int 0x80



gorlist@int0x80:~$ cat news.txt

Happy Birthday Perl!
Today is Perl's 20th birthday!

The cryptic programming language that we all love, was released by Larry Wall on December 18, 1987 (CVS date, was published to the comp.sources.misc newsgroup on February 01, 1988).

You can read it here.

The original manpage:
http://www.isc.org/sources/devel/lang/perl.txt

Take a look at the Perl Timeline

Perl 5.10 was also released today and Perl6 is under constant development.

While we're still at it, a book on Catalyst (Perl's most popular web application framework) was recently published.
0 Comments
Posted on 18 Dec 2007 by gorlist

gnu89
I had an argument about whether gcc uses c89 or gnu89 by default.

Quoting gcc's manpage:
-std=
Determine the language standard. This option is currently only
supported when compiling C or C++. A value for this option must be
provided; possible values are

c89
iso9899:1990
ISO C90 (same as -ansi).

iso9899:199409
ISO C90 as modified in amendment 1.

c99
c9x
iso9899:1999
iso9899:199x
ISO C99. Note that this standard is not yet fully supported;
see for more infor-
mation. The names c9x and iso9899:199x are deprecated.

gnu89
Default, ISO C90 plus GNU extensions (including some C99 fea-
tures).

gnu99
gnu9x
ISO C99 plus GNU extensions. When ISO C99 is fully implemented
in GCC, this will become the default. The name gnu9x is depre-
cated.

The GNU extensions for the C programming language can be found here:
http://gcc.gnu.org/onlinedocs/gcc/C-Extensions.html#C-Extensions
0 Comments
Posted on 18 Dec 2007 by gorlist

int main(void)
Quoting the c99 standard:
5.1.2.2.1 Program startup
1 The function called at program startup is named main. The implementation declares no
prototype for this function. It shall be defined with a return type of int and with no
parameters:
int main(void) { /* ... */ }
or with two parameters (referred to here as argc and argv, though any names may be
used, as they are local to the function in which they are declared):
int main(int argc, char *argv[]) { /* ... */ }
or equivalent;9) or in some other implementation-defined manner.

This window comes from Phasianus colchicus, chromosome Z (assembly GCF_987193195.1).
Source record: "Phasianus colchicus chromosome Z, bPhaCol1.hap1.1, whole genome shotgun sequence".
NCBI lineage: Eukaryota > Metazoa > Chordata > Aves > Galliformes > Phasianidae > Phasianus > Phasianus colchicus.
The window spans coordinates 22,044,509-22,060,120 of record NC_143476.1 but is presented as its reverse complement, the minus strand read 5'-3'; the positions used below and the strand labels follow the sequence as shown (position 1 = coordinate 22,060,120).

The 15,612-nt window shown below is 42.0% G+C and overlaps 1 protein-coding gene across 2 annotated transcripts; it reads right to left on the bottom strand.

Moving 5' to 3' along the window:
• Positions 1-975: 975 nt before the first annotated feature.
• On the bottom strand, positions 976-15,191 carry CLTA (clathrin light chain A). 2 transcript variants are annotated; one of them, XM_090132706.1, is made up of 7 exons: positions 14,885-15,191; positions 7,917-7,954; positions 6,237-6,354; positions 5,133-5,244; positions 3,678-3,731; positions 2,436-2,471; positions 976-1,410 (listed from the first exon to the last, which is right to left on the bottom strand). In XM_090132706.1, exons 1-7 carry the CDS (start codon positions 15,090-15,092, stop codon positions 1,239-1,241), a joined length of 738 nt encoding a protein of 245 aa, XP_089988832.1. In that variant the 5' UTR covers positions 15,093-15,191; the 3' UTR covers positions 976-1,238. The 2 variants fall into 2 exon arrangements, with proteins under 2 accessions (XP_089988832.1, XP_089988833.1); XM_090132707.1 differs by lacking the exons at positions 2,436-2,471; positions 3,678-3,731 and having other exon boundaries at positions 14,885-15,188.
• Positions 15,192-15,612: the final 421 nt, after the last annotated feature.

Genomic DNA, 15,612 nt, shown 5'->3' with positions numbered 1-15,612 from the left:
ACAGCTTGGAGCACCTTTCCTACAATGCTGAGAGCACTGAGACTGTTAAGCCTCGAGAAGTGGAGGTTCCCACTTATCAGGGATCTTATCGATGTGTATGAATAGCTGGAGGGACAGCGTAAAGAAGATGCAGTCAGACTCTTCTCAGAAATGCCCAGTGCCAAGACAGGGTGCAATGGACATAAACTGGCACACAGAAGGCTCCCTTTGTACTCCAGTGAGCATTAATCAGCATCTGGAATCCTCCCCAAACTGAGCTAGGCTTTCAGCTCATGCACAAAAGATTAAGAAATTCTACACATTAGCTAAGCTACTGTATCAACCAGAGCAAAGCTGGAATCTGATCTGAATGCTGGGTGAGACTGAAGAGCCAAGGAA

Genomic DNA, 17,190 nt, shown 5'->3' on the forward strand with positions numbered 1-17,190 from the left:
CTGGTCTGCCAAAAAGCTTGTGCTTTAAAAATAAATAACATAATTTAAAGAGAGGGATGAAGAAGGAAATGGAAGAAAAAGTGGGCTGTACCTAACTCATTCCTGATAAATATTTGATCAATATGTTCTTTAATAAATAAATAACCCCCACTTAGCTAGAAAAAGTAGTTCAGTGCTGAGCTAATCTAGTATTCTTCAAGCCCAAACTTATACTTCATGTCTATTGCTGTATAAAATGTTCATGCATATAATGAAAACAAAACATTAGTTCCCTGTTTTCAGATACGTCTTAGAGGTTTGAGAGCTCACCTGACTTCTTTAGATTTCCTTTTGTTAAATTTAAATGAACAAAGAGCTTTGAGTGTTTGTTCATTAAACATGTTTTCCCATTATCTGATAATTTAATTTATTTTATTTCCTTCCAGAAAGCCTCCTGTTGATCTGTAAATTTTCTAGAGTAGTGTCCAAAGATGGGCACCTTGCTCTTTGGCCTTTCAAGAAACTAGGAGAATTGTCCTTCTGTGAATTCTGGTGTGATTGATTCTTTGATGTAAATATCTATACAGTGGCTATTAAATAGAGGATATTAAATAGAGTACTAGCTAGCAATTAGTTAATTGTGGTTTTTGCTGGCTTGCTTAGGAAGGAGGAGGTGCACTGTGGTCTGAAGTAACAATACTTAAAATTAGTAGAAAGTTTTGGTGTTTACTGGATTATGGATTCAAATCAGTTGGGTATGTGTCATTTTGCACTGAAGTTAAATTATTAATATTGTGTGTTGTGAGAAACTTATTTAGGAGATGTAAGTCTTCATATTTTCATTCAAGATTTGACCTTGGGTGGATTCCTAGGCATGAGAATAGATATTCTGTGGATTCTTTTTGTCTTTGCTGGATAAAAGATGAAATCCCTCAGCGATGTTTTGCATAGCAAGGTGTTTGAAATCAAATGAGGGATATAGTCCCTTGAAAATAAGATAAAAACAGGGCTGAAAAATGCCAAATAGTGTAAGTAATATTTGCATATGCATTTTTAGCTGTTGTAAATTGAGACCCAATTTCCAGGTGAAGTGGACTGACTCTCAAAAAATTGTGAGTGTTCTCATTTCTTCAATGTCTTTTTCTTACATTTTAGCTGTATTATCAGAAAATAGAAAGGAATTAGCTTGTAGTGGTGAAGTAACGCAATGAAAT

So in C, int main(void) is the only acceptable way of declaring main() in case that it takes no arguments.
In C++, int main() is the equivalent of C's int main(void).

int main() is different from int main(void).
int main() means that it takes an unknown number of arguments, as opposed to int main(void) which means that it takes no arguments.

More here:
http://www.research.att.com/~bs/bs_faq2.html#void-main
http://users.aber.ac.uk/auj/voidmain.shtml
0 Comments
Posted on 15 Dec 2007 by gorlist

Name mangling
After much delay, the first paper is ready.

The title is "Name mangling demystified" and it discusses name mangling, a technique used by compilers in order to support overloading.

Contains GCC and MSVC info.
0 Comments
Posted on 13 Dec 2007 by gorlist

warning: no newline at end of file
Have you ever pondered why gcc complains when you compile a .c file that doesn't end with a newline?

My research led me to the C standard.

Excerpt from "5.1.1.2 Translation phases":

"2. Each instance of a backslash character () immediately followed by a new-line
character is deleted, splicing physical source lines to form logical source lines.
Only the last backslash on any physical source line shall be eligible for being part of such a splice. A source file that is not empty shall end in a new-line character,
which shall not be immediately preceded by a backslash character before any such
splicing takes place."

0 Comments
Posted on 13 Dec 2007 by gorlist

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